mane treatment of the insane ; the invention by Valentine Haiiy of
raised type for the blind ; the invention of the sign language by
Abbe I'Epee, and the working out of an educational system for deaf
mutes by Abbe I'Epee and Abbe Sicard.^ The period of the Revolu-
tion was characterized by much doctrinaire Biscussion of principles of
assistance, but by small results. The men of the Revolution felt that
with the gift of liberty to each individual, the state should guarantee
him the minimum means of existence either in aid or work. "L'Etat
doit a tous les citoyens une subsistence assuree" was their belief.

The Convention in 1793 proclaimed the following principles :*

I. Poor-relief being a national debt, the wealth of hospitals,
foundations and endowments for the poor shall be sold for the profit
of the nation.^

^ Le Baron Dupin, Histoire de rAdministration des secours publics, p. 13.

* Miss Balch, p. 64. * Ibid.

* Montesquieu, Esprit des loij XXIII, p. 29. Quoted by Derouin, I, p. 23.
'Decret du 19 mars 1793, Art. S-



5i8 MODERN METHODS OF CHARITY

2. Public relief is a sacred debt, and it is for the law to deter-
mine the extent and application of it.^

3. Fathers and mothers unable to support their families are en-
titled to aid from the nation.^

4. A man's domicile is the place to which the needy must look
for relief.^

The only immediate result of the reform programme was a dimi-
nution of hospital funds ; no reforms resulted, and the Revolutionary
years contributed nothing of value toward the solution of the problem
of charity. Visionary schemes for the obliteration of poverty came
to naught, and the legislation of the time can only be regarded as a
side light on the vagaries of the period.*

The modern period may conveniently be regarded as ushered in
by the dawning days of the 19th century. Charity was in a chaotic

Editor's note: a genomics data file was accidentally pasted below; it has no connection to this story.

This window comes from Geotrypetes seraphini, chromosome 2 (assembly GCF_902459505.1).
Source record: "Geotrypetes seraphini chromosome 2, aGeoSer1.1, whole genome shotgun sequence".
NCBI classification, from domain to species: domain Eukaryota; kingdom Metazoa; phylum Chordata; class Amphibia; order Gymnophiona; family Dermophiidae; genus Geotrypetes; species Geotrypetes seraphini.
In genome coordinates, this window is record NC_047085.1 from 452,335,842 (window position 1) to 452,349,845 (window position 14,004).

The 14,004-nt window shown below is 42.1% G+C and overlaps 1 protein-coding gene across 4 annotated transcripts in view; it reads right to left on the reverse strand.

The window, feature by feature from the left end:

condition, and the Directoire had neither the time nor the inclination
to elaborate a new plan for poor-relief; so it simply reestab-
lished an organization similar to that existing in pre-Revolutionary
days, and regulated by three laws :

1. Relating to hospitals and almshouses."^

2. Relating to Bureaus of Charity.^

3. Relating to needy children.'^

Provision for the insane was made by the law of June 30, 1838,
and it was not until 1893 that a law was passed providing for the
treatment of the ill in their homes. In addition to the foregoing
classes of charitable enterprise, there are some others which must be
enumerated to make the classification complete. These are either of
a purely local or special character, and are as follows : The general
administration of public relief in Paris, the national institutions of
charity, the inter-communal institutions, the departmental institu-
tions, and the communal institutions. Such then is the machinery

^Declaration des droits de rhomme, du 28 mai 1793, Art. la.
*Decret du 28 juin 1793, Art. i.

* Decret du 24 vendemiaire an II title V, Art. la.

* Perhaps it would be fair to add that the ideas of the Revolution relating to
the prevention of pauperism, though crude and impractical, have entered into the
recent movements to establish government insurance on a scientific basis, as in
Germany. — C. R. H.

' Loi du 16 vendemiaire an V (7 Octobre, 1796).

* Loi du 7 frimaire an V (28 Novembre, 1796).
^ Loi du 27 frimaire an V (17 Decembre, 1796).



FRANCE



519



which is in use in France for the distribution of aid to the helpless.
To facilitate administration, by a decree of 1886/ all branches of
public relief were united under a board known as the "Directoire de
I'Assistance Publique," and this was divided into four committees
having charge of^ (i) national institutions, beggary, the insane; (2)
children; (3) communal hospitals and asylums, bureaux de bienfai-
sance, public hygiene ; and (4) benefit societies, monts-de-piete. In
1888 there was established the "Conseil Superieur de I'Assistance
Publique,"^ composed of about 60 members. The Conseil formu-
lated the following rules as a guide in its work :

1. Public aid is due those who, either temporarily or perma-
nently, are unable to support themselves.

2. Public aid is due only in default of other aid.

3. Public aid is in essence communal.

4. Public relief is a work of national solidarity.

The aim of this Conseil is the reorganization of methods of poor-
relief, and the ability of the men composing it leads to the belief that
their aim will be realized at no very distant date.

This mere outline of the rise and development of public assistance
in France simply serves as a background for the detailed account of
existing methods that is to follow.

A. Public Poor-Relief. — Since 1806 about 80 laws have been
passed, arranging for and regulating the distribution of poor-relief
in France, and as a result of this legislation we find the state the con-
trolling and supervising body with power, —

1. To create relief establishments.

2. To name the officers of these.

3. To control directly.

4. To give full authority.